Non-EU students may be forced to leave the UK after graduation
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The UK has been criticised for its approach compared to the likes of the United States, Australia and Canada, who have welcomed graduates to stay for up to 12 months for employment celebrating diversity and creative talent.
Since 2012, non-EU students have faced the removal of post-study work visas, which allow graduates to work for up to two years after finishing their degree. Its elimination was triggered by fears of students remaining past their visa expiration date in order to stay in the country. It is estimated around 1 in 5 stay, according to the Home Office.
Also according to a government report, the economy benefits from an additional £1 billion from the 55,000 foreign students coming in each year. However, the added recent hostility toward them has resulted in students looking to other countries to continue their studies instead. Despite having several of the top universities in the world, applications to study in the UK have dropped by 6% since December and the number of arrivals from non-EU countries has been its lowest in the last nine years.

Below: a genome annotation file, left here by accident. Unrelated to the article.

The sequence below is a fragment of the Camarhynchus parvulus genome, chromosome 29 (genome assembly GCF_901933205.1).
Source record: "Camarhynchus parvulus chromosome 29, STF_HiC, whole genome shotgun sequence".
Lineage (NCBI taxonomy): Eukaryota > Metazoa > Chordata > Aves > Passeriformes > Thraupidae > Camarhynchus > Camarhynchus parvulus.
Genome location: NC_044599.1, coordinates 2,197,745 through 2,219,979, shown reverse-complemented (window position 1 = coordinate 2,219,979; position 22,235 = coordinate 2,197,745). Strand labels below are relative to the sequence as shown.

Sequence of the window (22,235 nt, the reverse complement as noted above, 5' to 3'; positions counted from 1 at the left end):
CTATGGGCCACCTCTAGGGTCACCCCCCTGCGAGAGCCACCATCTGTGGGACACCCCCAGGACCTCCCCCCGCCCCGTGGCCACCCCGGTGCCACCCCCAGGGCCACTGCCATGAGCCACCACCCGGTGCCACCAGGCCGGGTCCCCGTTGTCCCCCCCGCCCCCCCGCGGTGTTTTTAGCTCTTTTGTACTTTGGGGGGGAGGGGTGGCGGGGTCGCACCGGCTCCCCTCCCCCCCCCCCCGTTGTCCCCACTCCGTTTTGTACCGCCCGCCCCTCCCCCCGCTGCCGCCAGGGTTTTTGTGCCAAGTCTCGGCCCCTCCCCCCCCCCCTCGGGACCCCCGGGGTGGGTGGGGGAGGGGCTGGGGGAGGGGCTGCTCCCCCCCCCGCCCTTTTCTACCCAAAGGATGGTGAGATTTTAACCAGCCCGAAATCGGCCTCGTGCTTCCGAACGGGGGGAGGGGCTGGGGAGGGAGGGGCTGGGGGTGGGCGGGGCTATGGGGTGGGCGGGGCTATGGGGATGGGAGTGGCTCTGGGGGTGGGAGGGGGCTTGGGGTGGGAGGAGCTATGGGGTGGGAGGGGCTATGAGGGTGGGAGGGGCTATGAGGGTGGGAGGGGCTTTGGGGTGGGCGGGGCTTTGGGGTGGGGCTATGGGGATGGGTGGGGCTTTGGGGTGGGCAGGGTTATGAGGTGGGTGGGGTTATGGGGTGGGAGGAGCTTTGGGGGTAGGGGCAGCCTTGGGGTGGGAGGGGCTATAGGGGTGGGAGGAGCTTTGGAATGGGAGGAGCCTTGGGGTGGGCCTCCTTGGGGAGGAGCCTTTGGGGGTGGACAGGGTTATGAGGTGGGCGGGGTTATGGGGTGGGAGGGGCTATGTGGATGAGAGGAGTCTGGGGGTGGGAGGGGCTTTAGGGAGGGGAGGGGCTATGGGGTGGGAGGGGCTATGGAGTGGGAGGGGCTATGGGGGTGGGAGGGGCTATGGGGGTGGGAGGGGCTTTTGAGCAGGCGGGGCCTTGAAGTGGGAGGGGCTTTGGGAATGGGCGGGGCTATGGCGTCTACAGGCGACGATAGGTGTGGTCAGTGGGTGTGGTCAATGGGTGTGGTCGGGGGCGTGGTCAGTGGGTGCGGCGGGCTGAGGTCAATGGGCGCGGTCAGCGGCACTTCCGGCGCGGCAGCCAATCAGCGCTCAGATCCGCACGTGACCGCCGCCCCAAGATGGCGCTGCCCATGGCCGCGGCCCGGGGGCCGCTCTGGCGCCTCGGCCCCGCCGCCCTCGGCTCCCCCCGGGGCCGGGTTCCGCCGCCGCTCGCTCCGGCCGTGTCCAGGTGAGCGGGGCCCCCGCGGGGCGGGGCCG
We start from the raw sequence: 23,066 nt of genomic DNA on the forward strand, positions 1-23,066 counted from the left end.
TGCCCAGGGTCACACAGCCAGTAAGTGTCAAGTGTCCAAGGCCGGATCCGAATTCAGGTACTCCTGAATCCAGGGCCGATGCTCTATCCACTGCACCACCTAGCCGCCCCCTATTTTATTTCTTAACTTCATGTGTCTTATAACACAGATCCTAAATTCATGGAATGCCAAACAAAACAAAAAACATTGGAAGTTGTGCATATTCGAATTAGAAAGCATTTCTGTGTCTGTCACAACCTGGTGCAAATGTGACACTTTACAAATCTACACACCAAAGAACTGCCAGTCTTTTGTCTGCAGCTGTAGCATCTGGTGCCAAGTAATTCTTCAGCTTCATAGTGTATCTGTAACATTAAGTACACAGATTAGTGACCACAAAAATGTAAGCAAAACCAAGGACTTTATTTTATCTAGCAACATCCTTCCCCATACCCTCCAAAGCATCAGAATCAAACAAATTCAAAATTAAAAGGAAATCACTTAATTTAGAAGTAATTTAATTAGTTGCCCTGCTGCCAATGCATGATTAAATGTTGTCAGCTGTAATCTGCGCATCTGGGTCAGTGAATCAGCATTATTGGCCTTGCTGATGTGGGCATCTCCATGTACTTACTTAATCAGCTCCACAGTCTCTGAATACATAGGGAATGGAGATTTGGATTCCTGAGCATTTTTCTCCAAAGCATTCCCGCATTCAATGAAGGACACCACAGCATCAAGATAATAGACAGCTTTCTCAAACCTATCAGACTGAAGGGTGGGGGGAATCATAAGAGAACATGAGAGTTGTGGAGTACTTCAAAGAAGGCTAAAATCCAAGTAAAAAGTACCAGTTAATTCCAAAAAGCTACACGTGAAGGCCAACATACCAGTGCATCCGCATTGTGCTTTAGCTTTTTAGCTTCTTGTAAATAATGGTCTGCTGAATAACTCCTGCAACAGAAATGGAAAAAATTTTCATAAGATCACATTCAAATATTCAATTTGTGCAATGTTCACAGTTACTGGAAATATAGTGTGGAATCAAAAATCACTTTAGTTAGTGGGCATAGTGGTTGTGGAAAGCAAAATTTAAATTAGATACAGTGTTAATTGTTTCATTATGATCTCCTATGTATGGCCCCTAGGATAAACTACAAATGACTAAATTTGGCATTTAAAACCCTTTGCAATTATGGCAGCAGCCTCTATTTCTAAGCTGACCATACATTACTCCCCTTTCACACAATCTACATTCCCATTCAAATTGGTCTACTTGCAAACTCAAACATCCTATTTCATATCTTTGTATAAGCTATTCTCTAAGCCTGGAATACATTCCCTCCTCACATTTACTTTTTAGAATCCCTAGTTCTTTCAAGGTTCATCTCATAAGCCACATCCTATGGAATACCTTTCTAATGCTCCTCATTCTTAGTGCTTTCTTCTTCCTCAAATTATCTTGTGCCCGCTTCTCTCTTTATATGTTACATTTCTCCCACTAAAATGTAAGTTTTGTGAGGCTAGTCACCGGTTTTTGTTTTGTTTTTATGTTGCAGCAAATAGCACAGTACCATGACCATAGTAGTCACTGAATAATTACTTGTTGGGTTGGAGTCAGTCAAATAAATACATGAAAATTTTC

Seamus Nevin, head of employment and skills at the Institute of Directors, said to the Daily Mail: "Britain already makes it difficult and artificially expensive for international students to enter and stay, and now these proposals would eject them ignominiously when their studies are finished.
“Restricting talented workers from staying on in the UK would damage business and lead to a loss of important skills.”
The valuable skills of those who have been educated in the UK would be best utilised within the UK workforce, but instead these individuals may be forced to return home.